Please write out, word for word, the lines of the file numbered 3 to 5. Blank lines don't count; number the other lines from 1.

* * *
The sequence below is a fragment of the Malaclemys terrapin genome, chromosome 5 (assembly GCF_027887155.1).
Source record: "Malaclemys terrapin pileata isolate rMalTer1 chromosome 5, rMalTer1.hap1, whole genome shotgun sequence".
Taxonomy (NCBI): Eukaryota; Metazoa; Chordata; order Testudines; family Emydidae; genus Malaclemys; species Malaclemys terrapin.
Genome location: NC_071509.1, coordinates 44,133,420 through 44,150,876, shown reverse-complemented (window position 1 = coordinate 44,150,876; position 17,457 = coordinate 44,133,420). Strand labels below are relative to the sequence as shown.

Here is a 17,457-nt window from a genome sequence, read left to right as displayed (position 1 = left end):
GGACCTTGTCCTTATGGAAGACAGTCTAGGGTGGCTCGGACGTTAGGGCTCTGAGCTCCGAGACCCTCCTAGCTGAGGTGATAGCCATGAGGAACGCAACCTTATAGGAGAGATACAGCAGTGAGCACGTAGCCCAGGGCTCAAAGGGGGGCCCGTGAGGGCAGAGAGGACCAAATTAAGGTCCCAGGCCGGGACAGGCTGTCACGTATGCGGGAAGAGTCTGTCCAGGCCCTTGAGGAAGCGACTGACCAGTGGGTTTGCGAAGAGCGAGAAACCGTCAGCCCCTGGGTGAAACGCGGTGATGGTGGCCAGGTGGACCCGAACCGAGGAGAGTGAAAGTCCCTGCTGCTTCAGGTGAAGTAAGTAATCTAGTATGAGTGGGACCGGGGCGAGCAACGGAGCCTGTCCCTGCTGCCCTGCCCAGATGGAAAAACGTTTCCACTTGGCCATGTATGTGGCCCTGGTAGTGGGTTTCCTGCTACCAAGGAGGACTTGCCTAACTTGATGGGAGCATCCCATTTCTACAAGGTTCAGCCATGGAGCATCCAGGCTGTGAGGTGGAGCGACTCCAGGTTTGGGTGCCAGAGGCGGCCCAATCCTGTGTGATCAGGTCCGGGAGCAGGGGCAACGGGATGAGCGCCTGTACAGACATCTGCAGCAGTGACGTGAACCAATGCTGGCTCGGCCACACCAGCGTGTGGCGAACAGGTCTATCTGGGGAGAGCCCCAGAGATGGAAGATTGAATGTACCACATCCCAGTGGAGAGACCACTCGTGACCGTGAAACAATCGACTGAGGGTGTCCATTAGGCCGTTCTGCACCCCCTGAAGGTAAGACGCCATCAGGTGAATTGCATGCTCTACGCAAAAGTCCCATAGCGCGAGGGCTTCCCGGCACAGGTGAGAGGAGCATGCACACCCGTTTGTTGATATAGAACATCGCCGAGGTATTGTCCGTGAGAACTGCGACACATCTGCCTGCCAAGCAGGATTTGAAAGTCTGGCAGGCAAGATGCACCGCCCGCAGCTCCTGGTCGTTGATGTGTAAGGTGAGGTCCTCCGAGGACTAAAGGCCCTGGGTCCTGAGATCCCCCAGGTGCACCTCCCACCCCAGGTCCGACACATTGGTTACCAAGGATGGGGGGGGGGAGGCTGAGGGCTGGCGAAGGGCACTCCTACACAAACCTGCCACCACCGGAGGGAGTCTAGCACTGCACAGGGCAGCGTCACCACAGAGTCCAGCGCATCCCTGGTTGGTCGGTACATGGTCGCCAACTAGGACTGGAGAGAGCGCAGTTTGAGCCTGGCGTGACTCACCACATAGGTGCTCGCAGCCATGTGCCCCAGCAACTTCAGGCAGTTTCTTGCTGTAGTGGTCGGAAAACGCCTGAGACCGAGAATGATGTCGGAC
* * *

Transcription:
Taxonomy (NCBI): Eukaryota; Metazoa; Chordata; order Testudines; family Emydidae; genus Malaclemys; species Malaclemys terrapin.
Genome location: NC_071509.1, coordinates 44,133,420 through 44,150,876, shown reverse-complemented (window position 1 = coordinate 44,150,876; position 17,457 = coordinate 44,133,420). Strand labels below are relative to the sequence as shown.

Here is a 17,457-nt window from a genome sequence, read left to right as displayed (position 1 = left end):